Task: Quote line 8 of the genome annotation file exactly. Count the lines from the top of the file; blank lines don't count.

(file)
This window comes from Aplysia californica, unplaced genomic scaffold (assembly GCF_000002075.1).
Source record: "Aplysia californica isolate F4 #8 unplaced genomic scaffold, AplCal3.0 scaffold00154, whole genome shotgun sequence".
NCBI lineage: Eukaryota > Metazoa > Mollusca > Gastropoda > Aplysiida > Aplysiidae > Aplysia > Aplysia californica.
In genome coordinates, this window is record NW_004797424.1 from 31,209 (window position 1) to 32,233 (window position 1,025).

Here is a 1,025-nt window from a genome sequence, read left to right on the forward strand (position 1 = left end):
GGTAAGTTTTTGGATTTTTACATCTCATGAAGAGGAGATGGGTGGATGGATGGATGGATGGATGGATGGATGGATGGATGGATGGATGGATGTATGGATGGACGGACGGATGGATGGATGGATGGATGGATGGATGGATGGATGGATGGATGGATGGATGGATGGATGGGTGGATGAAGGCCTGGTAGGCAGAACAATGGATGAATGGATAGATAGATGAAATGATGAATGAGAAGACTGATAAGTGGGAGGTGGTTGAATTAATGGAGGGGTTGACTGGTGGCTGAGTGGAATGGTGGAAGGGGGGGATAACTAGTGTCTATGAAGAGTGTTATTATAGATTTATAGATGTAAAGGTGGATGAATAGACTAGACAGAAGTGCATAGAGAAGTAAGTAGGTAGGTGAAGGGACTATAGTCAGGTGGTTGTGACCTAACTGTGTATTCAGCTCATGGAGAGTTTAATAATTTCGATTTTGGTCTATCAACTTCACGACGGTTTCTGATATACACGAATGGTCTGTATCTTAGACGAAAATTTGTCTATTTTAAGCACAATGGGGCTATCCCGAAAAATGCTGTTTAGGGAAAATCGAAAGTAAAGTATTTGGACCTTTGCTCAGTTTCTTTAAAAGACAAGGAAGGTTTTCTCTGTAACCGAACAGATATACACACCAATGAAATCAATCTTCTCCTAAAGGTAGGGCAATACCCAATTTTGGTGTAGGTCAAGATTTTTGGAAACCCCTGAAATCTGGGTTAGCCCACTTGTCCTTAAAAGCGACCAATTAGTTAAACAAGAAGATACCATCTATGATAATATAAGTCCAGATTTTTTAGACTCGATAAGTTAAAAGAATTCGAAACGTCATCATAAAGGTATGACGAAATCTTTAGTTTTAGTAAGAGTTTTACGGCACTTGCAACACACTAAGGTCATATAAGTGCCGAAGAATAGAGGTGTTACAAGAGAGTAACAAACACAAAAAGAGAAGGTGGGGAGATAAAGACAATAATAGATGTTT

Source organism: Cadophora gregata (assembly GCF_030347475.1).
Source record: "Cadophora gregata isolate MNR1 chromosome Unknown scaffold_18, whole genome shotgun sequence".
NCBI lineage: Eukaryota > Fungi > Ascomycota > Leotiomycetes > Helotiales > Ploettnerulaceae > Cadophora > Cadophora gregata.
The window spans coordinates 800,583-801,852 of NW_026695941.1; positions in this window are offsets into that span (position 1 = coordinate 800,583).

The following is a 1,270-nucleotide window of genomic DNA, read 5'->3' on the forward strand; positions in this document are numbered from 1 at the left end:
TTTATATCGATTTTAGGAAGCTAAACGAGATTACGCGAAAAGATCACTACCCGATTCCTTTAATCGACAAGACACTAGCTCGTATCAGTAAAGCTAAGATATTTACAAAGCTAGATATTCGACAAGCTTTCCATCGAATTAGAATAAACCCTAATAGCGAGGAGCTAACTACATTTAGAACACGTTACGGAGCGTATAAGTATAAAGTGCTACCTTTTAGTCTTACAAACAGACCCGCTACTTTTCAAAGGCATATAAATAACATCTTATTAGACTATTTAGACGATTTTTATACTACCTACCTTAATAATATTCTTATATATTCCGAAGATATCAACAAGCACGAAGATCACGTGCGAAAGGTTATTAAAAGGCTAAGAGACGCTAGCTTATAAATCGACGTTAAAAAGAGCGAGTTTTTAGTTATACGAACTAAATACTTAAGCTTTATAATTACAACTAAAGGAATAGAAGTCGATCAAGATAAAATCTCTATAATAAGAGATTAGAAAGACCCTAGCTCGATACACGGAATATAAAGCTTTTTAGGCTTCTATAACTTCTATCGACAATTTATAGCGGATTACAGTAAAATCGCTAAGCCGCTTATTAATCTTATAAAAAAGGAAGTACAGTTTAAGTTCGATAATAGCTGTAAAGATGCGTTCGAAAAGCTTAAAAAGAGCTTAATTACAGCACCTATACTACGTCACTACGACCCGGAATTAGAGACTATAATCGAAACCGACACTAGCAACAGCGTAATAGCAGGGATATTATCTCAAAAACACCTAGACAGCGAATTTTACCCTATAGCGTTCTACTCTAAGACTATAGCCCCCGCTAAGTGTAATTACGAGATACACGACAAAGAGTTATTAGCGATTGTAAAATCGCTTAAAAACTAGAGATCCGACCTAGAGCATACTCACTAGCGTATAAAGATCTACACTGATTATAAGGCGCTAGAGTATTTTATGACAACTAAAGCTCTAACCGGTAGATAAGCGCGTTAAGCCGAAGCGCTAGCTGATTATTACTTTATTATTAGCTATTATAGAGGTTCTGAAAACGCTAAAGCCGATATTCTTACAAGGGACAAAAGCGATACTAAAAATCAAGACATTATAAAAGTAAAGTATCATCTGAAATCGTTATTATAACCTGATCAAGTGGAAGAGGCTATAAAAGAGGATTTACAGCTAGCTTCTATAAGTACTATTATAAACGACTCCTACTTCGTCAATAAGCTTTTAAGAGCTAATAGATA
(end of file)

Source record: "Cadophora gregata isolate MNR1 chromosome Unknown scaffold_18, whole genome shotgun sequence".